Every artistic genre, over a long enough period of time, can and inevitably will evolve. In music, the guitar, once a rhythm instrument playing a purely back-up role in gospel groups, has become the driving force in contemporary acts. Andy Warhol, perhaps believing there were enough portraits of birds and depictions of children playing with dogs, decided to reproduce images of popular culture, giving birth to an entire new genre: pop art.
Literature has seen the same sort of movement, in many of its subgenres. I chiefly concern myself with the evolution of the short story, into the relatively new genre of the short story cycle. Boiled down to its simplest terms, a short story cycle is a collection of short works that can be read individually, independent of one another; or together, in sequence—cover to cover, as it were—for a single, unifying experience.
Some authors, such as Sherwood Anderson and, to a lesser degree, J.D. Salinger, have experimented with this genre, but no writers have, to date, attempted to create the ultimate short story cycle: the pieces of which can exist completely independently, with no hint that they are part of a larger whole; but which also, when put together, form a novel, with a single, overarching narrative.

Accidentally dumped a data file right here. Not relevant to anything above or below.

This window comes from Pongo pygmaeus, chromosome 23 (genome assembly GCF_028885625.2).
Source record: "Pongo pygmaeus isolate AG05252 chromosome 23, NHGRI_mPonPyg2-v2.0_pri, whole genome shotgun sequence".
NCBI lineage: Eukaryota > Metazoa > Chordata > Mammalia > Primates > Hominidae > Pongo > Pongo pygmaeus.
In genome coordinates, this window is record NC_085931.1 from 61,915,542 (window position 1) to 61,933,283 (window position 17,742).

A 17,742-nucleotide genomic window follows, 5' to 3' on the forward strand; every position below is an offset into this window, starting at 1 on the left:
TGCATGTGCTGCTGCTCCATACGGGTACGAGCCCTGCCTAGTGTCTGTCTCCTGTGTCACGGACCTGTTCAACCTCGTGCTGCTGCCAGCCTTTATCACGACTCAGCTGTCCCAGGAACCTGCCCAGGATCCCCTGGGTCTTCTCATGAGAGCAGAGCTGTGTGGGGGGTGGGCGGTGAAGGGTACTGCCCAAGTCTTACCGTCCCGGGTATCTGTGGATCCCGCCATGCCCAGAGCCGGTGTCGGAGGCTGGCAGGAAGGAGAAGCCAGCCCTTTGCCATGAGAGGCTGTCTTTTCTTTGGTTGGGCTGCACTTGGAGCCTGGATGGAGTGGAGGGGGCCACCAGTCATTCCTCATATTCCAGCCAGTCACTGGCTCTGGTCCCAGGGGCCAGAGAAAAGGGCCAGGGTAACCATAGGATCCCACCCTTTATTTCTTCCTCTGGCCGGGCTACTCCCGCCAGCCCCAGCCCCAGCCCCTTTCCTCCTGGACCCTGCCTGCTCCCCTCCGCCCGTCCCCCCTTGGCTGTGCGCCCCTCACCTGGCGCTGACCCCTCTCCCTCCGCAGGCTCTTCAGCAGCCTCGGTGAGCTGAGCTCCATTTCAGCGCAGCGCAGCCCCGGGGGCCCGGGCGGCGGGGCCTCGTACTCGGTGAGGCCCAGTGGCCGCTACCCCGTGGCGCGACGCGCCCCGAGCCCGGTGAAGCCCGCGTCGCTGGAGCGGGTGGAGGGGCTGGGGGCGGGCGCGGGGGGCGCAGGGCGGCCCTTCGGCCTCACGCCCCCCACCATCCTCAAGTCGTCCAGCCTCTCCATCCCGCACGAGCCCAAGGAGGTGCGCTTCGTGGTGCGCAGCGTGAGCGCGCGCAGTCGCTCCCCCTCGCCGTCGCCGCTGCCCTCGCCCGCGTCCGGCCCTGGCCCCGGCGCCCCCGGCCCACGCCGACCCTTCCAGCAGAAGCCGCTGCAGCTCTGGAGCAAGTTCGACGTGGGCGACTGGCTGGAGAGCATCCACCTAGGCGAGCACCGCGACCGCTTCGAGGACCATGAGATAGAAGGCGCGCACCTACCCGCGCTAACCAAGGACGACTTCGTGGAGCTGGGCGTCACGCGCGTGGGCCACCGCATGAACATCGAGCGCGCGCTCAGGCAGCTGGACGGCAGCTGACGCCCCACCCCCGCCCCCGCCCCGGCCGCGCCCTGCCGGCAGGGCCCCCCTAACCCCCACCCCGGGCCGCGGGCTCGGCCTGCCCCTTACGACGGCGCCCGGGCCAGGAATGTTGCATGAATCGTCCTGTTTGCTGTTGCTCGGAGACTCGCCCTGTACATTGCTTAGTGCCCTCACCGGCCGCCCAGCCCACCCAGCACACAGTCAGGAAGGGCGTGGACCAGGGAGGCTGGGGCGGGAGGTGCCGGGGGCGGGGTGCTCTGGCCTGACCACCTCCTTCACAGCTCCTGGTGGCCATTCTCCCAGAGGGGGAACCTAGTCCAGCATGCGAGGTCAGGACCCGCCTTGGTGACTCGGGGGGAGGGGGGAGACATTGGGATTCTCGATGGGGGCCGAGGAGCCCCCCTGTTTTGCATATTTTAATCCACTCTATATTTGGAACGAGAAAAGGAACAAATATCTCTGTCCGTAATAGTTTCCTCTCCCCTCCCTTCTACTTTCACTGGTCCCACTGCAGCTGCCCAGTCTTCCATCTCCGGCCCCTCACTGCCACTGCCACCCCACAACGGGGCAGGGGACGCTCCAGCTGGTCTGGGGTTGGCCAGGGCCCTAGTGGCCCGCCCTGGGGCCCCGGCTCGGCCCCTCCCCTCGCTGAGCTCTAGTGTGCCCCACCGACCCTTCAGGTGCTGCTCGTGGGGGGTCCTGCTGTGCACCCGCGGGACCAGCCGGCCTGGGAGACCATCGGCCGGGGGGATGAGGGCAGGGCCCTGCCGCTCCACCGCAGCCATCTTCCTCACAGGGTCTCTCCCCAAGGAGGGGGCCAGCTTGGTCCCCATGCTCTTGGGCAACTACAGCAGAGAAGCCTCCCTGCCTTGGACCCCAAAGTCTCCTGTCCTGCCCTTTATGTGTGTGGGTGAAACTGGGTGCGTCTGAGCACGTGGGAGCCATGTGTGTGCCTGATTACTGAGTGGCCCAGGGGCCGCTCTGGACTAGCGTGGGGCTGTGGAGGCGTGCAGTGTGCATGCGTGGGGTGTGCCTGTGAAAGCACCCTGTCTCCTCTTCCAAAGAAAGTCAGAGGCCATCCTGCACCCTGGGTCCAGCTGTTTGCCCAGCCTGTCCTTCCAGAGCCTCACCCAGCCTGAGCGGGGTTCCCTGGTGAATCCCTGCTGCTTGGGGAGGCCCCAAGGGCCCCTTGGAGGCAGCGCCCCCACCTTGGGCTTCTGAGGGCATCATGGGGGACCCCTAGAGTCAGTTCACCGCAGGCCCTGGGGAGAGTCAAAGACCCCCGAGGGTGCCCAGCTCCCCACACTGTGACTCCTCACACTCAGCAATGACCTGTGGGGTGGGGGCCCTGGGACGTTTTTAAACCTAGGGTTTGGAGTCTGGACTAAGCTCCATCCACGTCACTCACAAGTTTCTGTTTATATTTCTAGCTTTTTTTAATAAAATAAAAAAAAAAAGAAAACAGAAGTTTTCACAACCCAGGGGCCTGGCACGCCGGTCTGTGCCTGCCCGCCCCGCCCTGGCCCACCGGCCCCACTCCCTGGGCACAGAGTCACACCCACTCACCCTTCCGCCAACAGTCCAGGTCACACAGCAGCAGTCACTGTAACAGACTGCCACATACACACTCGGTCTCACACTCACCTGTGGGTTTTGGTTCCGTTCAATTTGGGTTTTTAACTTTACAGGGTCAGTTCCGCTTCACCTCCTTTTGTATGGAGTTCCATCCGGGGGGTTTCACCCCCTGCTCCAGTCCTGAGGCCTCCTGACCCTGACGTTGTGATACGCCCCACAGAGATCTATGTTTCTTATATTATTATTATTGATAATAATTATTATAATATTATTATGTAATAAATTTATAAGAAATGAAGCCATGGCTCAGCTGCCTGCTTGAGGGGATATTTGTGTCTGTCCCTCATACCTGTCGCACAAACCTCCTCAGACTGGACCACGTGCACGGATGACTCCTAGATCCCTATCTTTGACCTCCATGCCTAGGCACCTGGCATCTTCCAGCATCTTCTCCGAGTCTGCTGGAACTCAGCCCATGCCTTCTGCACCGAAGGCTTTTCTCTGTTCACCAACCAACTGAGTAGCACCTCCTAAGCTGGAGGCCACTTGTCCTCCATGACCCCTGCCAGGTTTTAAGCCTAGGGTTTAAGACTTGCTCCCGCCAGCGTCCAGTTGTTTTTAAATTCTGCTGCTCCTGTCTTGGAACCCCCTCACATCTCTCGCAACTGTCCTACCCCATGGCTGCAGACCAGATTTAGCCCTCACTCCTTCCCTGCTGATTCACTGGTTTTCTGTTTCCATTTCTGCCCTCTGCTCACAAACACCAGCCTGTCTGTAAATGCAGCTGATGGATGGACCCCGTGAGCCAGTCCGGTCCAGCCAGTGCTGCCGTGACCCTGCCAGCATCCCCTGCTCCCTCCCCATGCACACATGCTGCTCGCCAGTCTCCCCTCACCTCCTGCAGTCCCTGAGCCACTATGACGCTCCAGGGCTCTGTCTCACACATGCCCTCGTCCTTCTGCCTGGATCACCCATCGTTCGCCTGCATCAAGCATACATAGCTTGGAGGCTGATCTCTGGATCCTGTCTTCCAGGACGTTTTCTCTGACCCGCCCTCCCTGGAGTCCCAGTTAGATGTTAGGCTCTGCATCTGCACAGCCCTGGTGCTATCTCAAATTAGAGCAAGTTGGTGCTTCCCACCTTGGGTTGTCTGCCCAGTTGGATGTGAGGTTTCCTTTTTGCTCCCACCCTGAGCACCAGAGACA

I begin my exploration with a short introduction to the genre of the short story, from its early incarnations to the first attempts at creating cycles. From there, I briefly dissect the attempts of a few authors to consciously create short story cycles—focusing primarily on their (quite noble) shortcomings. I then lay out for the reader the framework for my own attempt at creating a short story cycle.
The bulk of this work, though, is, of course, my personal foray into the genre. My narrative concerns four principal characters, and the stories cycle through their respective points of view, in a 1-2-3-4, 1-2-3-4 format. Collected here are the first six stories in the cycle. The reader is introduced to each of the principals, in the first four stories; and with the last two, the audience is able to see how the sequence will progress overall.
I do not view the writers who have worked in this genre before me as failures; rather, I see them as residing within particular spots of an evolutionary scale. Subsequently, it is not my desire to revolutionize a genre, but to simply occupy my own, personal spot on that same scale.
from: Mattern, Joshua J.W., “Redeeming the Short Story Cycle: Evolution of One of the Last Literary Genres” (2009). Theses, Dissertations and Capstones. 721.
Note: This Master Thesis contains a full text short story cycle which is available for reading online.
Direct link to thesis (including stories): https://mds.marshall.edu/cgi/viewcontent.cgi?article=1720&context=etd